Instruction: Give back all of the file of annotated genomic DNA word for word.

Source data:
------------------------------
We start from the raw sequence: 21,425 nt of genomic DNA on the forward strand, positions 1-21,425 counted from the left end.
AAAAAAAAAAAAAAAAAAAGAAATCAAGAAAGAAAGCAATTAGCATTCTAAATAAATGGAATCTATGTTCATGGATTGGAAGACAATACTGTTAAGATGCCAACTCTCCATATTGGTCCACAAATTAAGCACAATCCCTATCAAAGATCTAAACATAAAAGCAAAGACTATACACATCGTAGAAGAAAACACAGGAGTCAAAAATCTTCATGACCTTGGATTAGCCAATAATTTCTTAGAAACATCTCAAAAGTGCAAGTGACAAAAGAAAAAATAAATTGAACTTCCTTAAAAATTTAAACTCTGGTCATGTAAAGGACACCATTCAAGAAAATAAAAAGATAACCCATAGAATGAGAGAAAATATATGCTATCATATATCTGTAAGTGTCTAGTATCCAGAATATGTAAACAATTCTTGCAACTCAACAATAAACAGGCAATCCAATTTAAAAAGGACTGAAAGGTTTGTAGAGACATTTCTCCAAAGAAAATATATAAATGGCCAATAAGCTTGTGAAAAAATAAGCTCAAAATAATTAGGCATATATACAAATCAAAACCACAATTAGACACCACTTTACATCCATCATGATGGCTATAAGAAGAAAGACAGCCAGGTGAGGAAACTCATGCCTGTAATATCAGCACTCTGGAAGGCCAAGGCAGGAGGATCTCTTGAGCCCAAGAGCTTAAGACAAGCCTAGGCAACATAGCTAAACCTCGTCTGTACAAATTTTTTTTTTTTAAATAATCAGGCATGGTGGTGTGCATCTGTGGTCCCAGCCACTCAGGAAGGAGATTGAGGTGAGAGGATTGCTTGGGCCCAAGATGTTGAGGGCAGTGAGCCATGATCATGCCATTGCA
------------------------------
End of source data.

We start from the raw sequence: 21,425 nt of genomic DNA on the forward strand, positions 1-21,425 counted from the left end.
AAAAAAAAAAAAAAAAAAAGAAATCAAGAAAGAAAGCAATTAGCATTCTAAATAAATGGAATCTATGTTCATGGATTGGAAGACAATACTGTTAAGATGCCAACTCTCCATATTGGTCCACAAATTAAGCACAATCCCTATCAAAGATCTAAACATAAAAGCAAAGACTATACACATCGTAGAAGAAAACACAGGAGTCAAAAATCTTCATGACCTTGGATTAGCCAATAATTTCTTAGAAACATCTCAAAAGTGCAAGTGACAAAAGAAAAAATAAATTGAACTTCCTTAAAAATTTAAACTCTGGTCATGTAAAGGACACCATTCAAGAAAATAAAAAGATAACCCATAGAATGAGAGAAAATATATGCTATCATATATCTGTAAGTGTCTAGTATCCAGAATATGTAAACAATTCTTGCAACTCAACAATAAACAGGCAATCCAATTTAAAAAGGACTGAAAGGTTTGTAGAGACATTTCTCCAAAGAAAATATATAAATGGCCAATAAGCTTGTGAAAAAATAAGCTCAAAATAATTAGGCATATATACAAATCAAAACCACAATTAGACACCACTTTACATCCATCATGATGGCTATAAGAAGAAAGACAGCCAGGTGAGGAAACTCATGCCTGTAATATCAGCACTCTGGAAGGCCAAGGCAGGAGGATCTCTTGAGCCCAAGAGCTTAAGACAAGCCTAGGCAACATAGCTAAACCTCGTCTGTACAAATTTTTTTTTTTTAAATAATCAGGCATGGTGGTGTGCATCTGTGGTCCCAGCCACTCAGGAAGGAGATTGAGGTGAGAGGATTGCTTGGGCCCAAGATGTTGAGGGCAGTGAGCCATGATCATGCCATTGCA